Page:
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The Diaries of Anthony Ivins

Anthony Ivins

Anthony Ivins

Anthony Ivins was an LDS apostle from 1907-1934.  He was the cousin of Heber J. Grant, and served in the First Presidency with Grant from 1921-1934.  Signature Books has recently come out with Cowboy Apostle:  The Diaries of Anthony Ivins 1875-1932 (the Kindle version is only $20.)  Ivins is notable for a few reasons:  (1) a monogamist, he performed many plural marriages AFTER the 1890 Manifesto in Mexico, (2) following the Second Manifesto in 1904, he became an ardent supporter of excommunication for those who entered plural marriage, (3) he was a prominent democrat in largely republican Utah.

The book contains 8 of Ivins diaries.  The first dealt with his mission to Mexico, and contained a lot of mundane information about his travels.

{December 26, 1875; Sunday}  Bro. [Helaman] Pratt and myself went on ahead of the party to low rand of mountains to see if we could kill a deer.  That night he killed an antelope and I a fine buck.  We were till about Ten Oclock getting to where we had left our animals.  The next day the brethren came up and we moved on to Rolston [Ralston] a distance of 32 miles.  Rolston was once quite a flourishing mining [town] but now it is almost deserted.  The mines here are said to be very rich but on account of the scarcity of water and timber they have been deserted for the present.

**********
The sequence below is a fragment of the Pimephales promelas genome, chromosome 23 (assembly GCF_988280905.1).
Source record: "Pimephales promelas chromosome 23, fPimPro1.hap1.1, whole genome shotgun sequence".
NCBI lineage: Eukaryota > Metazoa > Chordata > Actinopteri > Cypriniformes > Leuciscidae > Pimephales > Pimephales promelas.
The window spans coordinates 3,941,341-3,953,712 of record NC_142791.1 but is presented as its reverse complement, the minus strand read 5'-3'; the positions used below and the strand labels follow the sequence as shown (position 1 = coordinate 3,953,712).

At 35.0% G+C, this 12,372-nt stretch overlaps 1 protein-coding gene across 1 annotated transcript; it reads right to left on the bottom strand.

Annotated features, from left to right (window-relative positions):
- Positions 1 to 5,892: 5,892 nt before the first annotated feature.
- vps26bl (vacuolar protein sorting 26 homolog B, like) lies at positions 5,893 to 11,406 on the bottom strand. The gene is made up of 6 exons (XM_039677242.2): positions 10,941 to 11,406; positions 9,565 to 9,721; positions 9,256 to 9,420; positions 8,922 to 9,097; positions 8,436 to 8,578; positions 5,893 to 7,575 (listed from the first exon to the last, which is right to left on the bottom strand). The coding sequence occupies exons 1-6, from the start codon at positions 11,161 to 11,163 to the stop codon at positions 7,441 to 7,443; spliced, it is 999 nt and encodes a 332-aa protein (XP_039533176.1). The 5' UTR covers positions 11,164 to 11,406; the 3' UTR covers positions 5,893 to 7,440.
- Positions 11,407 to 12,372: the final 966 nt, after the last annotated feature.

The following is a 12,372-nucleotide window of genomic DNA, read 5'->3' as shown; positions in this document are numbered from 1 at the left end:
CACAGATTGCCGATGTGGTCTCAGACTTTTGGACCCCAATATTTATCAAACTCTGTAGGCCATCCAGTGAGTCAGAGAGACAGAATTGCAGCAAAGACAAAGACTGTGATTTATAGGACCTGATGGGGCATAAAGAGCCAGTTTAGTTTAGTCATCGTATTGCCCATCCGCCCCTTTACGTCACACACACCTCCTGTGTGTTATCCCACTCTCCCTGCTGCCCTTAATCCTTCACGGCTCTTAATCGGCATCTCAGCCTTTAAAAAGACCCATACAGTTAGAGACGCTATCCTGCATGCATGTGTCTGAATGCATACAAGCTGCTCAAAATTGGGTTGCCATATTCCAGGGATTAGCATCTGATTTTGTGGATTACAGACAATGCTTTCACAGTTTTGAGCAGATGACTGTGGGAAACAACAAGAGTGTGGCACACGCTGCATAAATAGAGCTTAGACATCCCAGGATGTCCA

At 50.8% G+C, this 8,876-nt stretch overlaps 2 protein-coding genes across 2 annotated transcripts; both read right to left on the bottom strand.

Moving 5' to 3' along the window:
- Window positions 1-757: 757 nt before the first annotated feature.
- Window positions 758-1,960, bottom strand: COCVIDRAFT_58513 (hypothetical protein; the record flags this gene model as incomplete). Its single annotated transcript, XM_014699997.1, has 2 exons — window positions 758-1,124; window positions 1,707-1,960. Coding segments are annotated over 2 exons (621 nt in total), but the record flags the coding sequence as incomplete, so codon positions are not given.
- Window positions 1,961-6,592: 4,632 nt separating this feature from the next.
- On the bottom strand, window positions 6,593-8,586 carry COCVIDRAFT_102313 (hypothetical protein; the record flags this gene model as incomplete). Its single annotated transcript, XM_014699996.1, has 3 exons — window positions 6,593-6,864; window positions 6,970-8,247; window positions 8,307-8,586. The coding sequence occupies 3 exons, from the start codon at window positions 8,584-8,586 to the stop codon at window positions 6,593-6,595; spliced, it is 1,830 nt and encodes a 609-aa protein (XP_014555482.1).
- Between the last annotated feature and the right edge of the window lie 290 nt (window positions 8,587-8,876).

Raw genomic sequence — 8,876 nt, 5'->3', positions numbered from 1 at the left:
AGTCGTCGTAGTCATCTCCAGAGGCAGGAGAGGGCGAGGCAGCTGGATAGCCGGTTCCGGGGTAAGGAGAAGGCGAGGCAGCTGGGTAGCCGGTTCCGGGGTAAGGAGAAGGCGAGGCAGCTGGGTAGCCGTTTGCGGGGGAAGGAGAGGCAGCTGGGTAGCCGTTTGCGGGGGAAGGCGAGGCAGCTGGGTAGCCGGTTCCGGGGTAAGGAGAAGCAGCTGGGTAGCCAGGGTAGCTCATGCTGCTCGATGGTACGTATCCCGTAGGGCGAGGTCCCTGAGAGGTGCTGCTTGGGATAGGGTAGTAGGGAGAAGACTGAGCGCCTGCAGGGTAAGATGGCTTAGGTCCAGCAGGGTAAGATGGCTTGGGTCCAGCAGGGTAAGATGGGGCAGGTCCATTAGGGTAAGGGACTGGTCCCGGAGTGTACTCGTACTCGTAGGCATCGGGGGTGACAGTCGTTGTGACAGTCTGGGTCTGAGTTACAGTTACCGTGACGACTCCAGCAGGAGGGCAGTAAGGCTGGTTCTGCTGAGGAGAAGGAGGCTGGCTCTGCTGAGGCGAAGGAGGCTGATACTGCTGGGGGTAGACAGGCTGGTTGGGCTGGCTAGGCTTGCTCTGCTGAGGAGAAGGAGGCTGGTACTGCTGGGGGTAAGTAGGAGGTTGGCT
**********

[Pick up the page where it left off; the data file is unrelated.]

Since I blog at Wheat and Tares, I thought this reference was a bit interesting.

{May 2, 1897; Sunday}  It is fast day.  I have spent the day arranging to go to Kaibab and gather the cattle sold to [Abram] Fotheringham and [John M.] Murdock.  They have mad[e] an advance payment of 10,000.00 and are to pay the balance as the cattle are delivered.

Fast meeting.  Testimony borne by a German, a Scotchman, a Dane, or Norweigan, an Englishman, and American.  Jesus in the exact image of his father.  Personality of God.  Saints commanded to meet in worship often.  Wheat & Tares grow together.  Keep His Commandments & teach others so to do particularly children.

There was an interesting entry concerning the change of bishopric, and it was interesting to peek inside these confidential conversations.

{Feb 9, 1899; Thursday}  …

We reached Oaxaca on the 11th stayed with Bro. Jno. [John] C. Naegle who always makes us welcome at his house.  In the evening Bishop [Frank] Scott came in and we talked with him in regards to conditions in the ward.

There is a strong feeling against Bishop Scott and his counselors, Bros. N[athan] H. Terry and J[ames] H. Langford and looks to us as though the ward will have to be reorganized.

{Feb 12, 1899; Sunday}  …

In the evening a priesthood meeting was held at which the brethren present were asked to express themselves regarding the bishoprick.  P[atrick] C. Haynie first spoke.  He thought there should either be a change of policy or a change in the Bishoprick.

D. C. Naegle thought a change in the bishoprick would be beneficial but would sustain the existing administration if retained.  Bro Clemens would sustain the bishoprick but thought there should be a change in policy.

F[ranklin] D. Haymore could not sustain under the circumstances. James Mortensen could not sustain the bishoprick.

E[missiah] S[age] Nichols could sustain the bishoprick.  Was satisfied with them.

…[he documents many other comments]

The next day’s entry seems to document what the issues were.